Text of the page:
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I found this forum the other day while looking for ways to improve my multi-tool grinder attachment and decided I should stick around for a while since you all seem to be a knowledgeable group with a great collection of skills. 

First picture is of the knife that inspired my design.  I actually made a knife for my wife that very closely resembles the drawing I made based on this knife.  I then traced hers after I got it roughed out because I liked it so much and made a slightly larger version for myself.  I intended for it to be a more exact copy but ended up leaving more material on it all the way around.  As with my first round of knives I made most of these were intended to be Christmas gifts so I was a little limited on time which is why I'm just now getting back to working on mine 9 months later. 

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You can see I loosely based the shape of the handle around the inspiration but I changed up the blade shape a fair bit (IMO).  I really like the way that the scales projected into the oversized choil and ran with that as the focal point of the overall design.  I like how it affords a good forward grip on the knife for choking up on the blade.  Overall I was pretty happy with how hers came out other than the handle needs some improvement/ refinement.  (I'll try and remember to get some pictures of hers to add to this thread for reference.  It didn't come out bad but it would have been better if xmas wasn't fast approaching when I was finishing it.)

Below you can see the group of knives I heat treated in that batch, all O1 steel that I bought precision ground.  I had a good mix in there, everything from a pry tool bottle opener thing to hunters and a kiridashi like blade.  A keen eye will note that in my haste I forgot to file the jimping into my hunter although my wife's is jimped.

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I've been using WD-40 when hand sanding the blades and it seems to help the paper last a little longer.  Strange stuff happens with suspended metal particles in oil on a magnetized blade.  Do blades often become magnetized like this? 

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Scale cleaned up after heat treat.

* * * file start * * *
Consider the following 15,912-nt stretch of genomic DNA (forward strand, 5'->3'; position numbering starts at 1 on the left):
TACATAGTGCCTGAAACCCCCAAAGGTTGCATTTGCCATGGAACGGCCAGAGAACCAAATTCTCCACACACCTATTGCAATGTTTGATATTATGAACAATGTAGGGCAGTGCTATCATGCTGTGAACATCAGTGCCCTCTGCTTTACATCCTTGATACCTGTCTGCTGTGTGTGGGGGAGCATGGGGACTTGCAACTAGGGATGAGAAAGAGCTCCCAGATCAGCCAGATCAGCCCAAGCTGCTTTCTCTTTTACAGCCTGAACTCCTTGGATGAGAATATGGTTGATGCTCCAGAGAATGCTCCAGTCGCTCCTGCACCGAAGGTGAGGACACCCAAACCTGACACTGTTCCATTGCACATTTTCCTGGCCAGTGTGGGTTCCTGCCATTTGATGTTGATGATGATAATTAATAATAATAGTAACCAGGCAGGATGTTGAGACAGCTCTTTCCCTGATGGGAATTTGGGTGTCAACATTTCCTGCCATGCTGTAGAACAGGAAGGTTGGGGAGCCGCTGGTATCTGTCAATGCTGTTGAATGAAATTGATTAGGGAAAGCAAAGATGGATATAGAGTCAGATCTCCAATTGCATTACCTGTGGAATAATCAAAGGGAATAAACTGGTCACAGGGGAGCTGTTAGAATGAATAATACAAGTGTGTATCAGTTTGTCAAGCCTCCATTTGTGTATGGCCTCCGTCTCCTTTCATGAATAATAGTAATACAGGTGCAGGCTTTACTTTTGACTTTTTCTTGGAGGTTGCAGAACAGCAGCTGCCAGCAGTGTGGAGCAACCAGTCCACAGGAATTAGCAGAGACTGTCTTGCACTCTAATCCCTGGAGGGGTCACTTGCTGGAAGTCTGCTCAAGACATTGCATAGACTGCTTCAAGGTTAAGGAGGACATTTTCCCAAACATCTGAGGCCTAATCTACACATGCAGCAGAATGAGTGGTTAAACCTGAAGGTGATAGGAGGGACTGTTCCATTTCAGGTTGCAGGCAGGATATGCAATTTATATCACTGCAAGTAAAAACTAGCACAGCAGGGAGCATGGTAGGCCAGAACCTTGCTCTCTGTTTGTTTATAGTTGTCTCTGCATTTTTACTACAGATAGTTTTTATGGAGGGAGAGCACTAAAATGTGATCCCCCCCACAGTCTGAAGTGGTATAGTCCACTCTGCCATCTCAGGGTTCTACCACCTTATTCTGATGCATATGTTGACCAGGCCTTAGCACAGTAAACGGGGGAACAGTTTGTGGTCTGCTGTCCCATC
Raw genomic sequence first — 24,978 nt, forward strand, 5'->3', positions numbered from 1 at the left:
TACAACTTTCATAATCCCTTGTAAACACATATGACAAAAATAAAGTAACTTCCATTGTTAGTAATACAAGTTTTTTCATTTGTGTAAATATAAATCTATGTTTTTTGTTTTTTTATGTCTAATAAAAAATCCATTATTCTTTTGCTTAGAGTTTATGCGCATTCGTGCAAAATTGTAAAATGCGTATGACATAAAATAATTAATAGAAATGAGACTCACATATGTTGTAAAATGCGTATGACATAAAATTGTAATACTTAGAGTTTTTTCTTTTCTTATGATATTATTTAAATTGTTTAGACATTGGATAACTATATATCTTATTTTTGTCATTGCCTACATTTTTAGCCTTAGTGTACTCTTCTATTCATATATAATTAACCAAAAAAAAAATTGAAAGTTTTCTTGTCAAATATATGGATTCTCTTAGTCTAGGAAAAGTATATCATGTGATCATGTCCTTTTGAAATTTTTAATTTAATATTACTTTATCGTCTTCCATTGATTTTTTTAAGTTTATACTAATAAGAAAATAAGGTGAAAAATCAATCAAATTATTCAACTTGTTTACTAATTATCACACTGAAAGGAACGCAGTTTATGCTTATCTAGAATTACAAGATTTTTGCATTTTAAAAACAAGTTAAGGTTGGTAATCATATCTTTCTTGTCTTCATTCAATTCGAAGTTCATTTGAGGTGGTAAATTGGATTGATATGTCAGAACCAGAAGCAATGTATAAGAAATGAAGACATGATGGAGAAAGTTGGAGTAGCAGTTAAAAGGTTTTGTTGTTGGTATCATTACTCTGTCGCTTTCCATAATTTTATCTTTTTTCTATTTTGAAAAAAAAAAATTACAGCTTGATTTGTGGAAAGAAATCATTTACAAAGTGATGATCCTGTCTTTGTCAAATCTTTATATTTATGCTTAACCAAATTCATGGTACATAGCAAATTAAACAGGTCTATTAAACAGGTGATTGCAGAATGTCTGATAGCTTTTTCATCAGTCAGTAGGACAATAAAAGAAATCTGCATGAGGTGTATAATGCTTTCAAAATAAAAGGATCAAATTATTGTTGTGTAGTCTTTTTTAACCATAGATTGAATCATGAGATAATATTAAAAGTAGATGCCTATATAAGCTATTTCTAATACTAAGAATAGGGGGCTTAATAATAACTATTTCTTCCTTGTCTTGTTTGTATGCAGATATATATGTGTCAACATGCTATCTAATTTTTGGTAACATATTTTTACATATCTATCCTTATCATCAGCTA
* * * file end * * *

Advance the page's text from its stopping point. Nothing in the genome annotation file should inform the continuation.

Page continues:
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Polished (I've since sanded the blade again, I think it looks better than the polish did.  Possibly because the polish was less than perfect.)

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This is some prelim design work for the handle.  I've decided not to attempt to copy the carving on the scales but I was playing with the idea in the below sketch.  IIRC the scale material I picked out for this knife is Gaboon Ebony I got from Bell Forrest. 

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Up until this point those are all pretty old photos from either late 2018 to early this year.  From this point forward you're seeing what I've done in the last week or so.

I decided that the black scales on the polished blade might be a bit boring and decided to add a liner to them.  I thought about just doing a layer of brass but I decided to go ahead and add a layer of red micarta between two layers of brass.  (.010" brass, .030" micarta)

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I spent some time getting the scales flat on one face and gluing up the liners (is that the correct term?) then brought them to work to drill on the mill.  I don't have a drill press at home and the last ones I hand drilled came out a little bit off.  The blade now has a 600 grit finish on it but I'm not sure how far I'll end up taking it.

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Beginning to rough shape the scales.

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Where I ended up last night.  This ebony is a filthy wood to work with, makes an absolute mess of me and the shop.

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I screwed up a little bit last night.  I got a little ahead of myself and glued the scales on after I got to this point.  It would all be fine and dandy if I didn't have more sanding to do on the blade.  Oh well, it will just take a little more work to protect the scales and not make swirly scratches where the blade meets the scales.  I doubt I'll make any progress tonight as I have some other errands planned but I'll keep you all posted as I make progress.  Thanks for checking out my project let me know what you think.